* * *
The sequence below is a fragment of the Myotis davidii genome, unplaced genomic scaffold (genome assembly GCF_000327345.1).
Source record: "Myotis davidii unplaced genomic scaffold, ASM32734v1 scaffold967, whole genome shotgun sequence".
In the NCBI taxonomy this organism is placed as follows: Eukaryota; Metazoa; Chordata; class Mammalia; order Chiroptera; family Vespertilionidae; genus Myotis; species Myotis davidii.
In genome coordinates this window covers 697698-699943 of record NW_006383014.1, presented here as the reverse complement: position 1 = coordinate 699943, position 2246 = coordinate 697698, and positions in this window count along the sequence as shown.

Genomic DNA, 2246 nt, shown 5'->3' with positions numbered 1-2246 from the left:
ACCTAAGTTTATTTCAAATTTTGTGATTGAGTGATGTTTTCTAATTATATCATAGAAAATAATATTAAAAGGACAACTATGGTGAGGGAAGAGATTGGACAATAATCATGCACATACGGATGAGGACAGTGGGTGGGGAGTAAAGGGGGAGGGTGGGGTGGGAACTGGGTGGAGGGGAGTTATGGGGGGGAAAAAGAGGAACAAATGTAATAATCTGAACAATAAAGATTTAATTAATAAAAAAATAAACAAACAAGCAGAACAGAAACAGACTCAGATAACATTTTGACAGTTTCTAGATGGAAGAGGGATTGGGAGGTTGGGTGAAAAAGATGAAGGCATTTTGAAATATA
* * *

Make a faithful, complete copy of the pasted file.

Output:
The sequence below is a fragment of the Myotis davidii genome, unplaced genomic scaffold (genome assembly GCF_000327345.1).
Source record: "Myotis davidii unplaced genomic scaffold, ASM32734v1 scaffold967, whole genome shotgun sequence".
In the NCBI taxonomy this organism is placed as follows: Eukaryota; Metazoa; Chordata; class Mammalia; order Chiroptera; family Vespertilionidae; genus Myotis; species Myotis davidii.
In genome coordinates this window covers 697698-699943 of record NW_006383014.1, presented here as the reverse complement: position 1 = coordinate 699943, position 2246 = coordinate 697698, and positions in this window count along the sequence as shown.

Genomic DNA, 2246 nt, shown 5'->3' with positions numbered 1-2246 from the left:
ACCTAAGTTTATTTCAAATTTTGTGATTGAGTGATGTTTTCTAATTATATCATAGAAAATAATATTAAAAGGACAACTATGGTGAGGGAAGAGATTGGACAATAATCATGCACATACGGATGAGGACAGTGGGTGGGGAGTAAAGGGGGAGGGTGGGGTGGGAACTGGGTGGAGGGGAGTTATGGGGGGGAAAAAGAGGAACAAATGTAATAATCTGAACAATAAAGATTTAATTAATAAAAAAATAAACAAACAAGCAGAACAGAAACAGACTCAGATAACATTTTGACAGTTTCTAGATGGAAGAGGGATTGGGAGGTTGGGTGAAAAAGATGAAGGCATTTTGAAATATA